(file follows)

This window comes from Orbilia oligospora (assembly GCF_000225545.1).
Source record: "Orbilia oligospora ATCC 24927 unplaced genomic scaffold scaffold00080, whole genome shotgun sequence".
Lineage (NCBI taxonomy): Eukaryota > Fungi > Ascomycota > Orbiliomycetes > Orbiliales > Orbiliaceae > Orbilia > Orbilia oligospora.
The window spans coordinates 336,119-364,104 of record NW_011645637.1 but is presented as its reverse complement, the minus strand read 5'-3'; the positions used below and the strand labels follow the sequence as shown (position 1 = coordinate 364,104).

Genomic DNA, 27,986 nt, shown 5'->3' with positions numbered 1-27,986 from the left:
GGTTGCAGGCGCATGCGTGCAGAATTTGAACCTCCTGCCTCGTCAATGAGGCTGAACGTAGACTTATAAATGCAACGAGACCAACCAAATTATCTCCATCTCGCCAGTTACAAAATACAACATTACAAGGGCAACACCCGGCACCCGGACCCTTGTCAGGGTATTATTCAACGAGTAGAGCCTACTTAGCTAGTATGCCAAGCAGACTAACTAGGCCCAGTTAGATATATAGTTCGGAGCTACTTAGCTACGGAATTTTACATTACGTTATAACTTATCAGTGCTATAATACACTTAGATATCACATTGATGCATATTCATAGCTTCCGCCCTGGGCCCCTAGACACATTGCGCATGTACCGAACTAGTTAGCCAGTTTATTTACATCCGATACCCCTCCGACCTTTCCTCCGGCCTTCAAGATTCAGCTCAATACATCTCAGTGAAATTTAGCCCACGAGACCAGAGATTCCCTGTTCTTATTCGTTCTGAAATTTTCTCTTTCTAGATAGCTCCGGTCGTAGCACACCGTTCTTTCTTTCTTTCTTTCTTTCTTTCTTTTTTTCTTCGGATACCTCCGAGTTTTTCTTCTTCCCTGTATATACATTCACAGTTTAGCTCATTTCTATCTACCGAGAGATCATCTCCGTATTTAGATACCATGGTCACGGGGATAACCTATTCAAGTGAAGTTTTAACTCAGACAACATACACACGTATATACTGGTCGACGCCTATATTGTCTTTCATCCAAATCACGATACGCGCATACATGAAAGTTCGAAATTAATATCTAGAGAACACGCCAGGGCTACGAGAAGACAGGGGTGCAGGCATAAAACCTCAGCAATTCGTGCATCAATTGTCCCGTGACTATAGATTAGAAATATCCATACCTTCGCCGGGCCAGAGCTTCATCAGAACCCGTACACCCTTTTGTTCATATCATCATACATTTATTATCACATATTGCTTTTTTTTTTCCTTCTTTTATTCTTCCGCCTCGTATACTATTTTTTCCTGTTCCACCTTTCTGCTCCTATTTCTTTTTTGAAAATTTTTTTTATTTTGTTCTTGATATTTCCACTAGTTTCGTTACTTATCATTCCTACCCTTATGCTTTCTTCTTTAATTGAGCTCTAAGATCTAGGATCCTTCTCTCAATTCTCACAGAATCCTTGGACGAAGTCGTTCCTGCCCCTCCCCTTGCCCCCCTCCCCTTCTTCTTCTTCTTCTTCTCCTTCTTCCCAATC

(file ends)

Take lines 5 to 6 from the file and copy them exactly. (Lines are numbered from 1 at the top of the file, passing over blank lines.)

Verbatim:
Genomic DNA, 27,986 nt, shown 5'->3' with positions numbered 1-27,986 from the left:
GGTTGCAGGCGCATGCGTGCAGAATTTGAACCTCCTGCCTCGTCAATGAGGCTGAACGTAGACTTATAAATGCAACGAGACCAACCAAATTATCTCCATCTCGCCAGTTACAAAATACAACATTACAAGGGCAACACCCGGCACCCGGACCCTTGTCAGGGTATTATTCAACGAGTAGAGCCTACTTAGCTAGTATGCCAAGCAGACTAACTAGGCCCAGTTAGATATATAGTTCGGAGCTACTTAGCTACGGAATTTTACATTACGTTATAACTTATCAGTGCTATAATACACTTAGATATCACATTGATGCATATTCATAGCTTCCGCCCTGGGCCCCTAGACACATTGCGCATGTACCGAACTAGTTAGCCAGTTTATTTACATCCGATACCCCTCCGACCTTTCCTCCGGCCTTCAAGATTCAGCTCAATACATCTCAGTGAAATTTAGCCCACGAGACCAGAGATTCCCTGTTCTTATTCGTTCTGAAATTTTCTCTTTCTAGATAGCTCCGGTCGTAGCACACCGTTCTTTCTTTCTTTCTTTCTTTCTTTCTTTTTTTCTTCGGATACCTCCGAGTTTTTCTTCTTCCCTGTATATACATTCACAGTTTAGCTCATTTCTATCTACCGAGAGATCATCTCCGTATTTAGATACCATGGTCACGGGGATAACCTATTCAAGTGAAGTTTTAACTCAGACAACATACACACGTATATACTGGTCGACGCCTATATTGTCTTTCATCCAAATCACGATACGCGCATACATGAAAGTTCGAAATTAATATCTAGAGAACACGCCAGGGCTACGAGAAGACAGGGGTGCAGGCATAAAACCTCAGCAATTCGTGCATCAATTGTCCCGTGACTATAGATTAGAAATATCCATACCTTCGCCGGGCCAGAGCTTCATCAGAACCCGTACACCCTTTTGTTCATATCATCATACATTTATTATCACATATTGCTTTTTTTTTTCCTTCTTTTATTCTTCCGCCTCGTATACTATTTTTTCCTGTTCCACCTTTCTGCTCCTATTTCTTTTTTGAAAATTTTTTTTATTTTGTTCTTGATATTTCCACTAGTTTCGTTACTTATCATTCCTACCCTTATGCTTTCTTCTTTAATTGAGCTCTAAGATCTAGGATCCTTCTCTCAATTCTCACAGAATCCTTGGACGAAGTCGTTCCTGCCCCTCCCCTTGCCCCCCTCCCCTTCTTCTTCTTCTTCTTCTCCTTCTTCCCAATC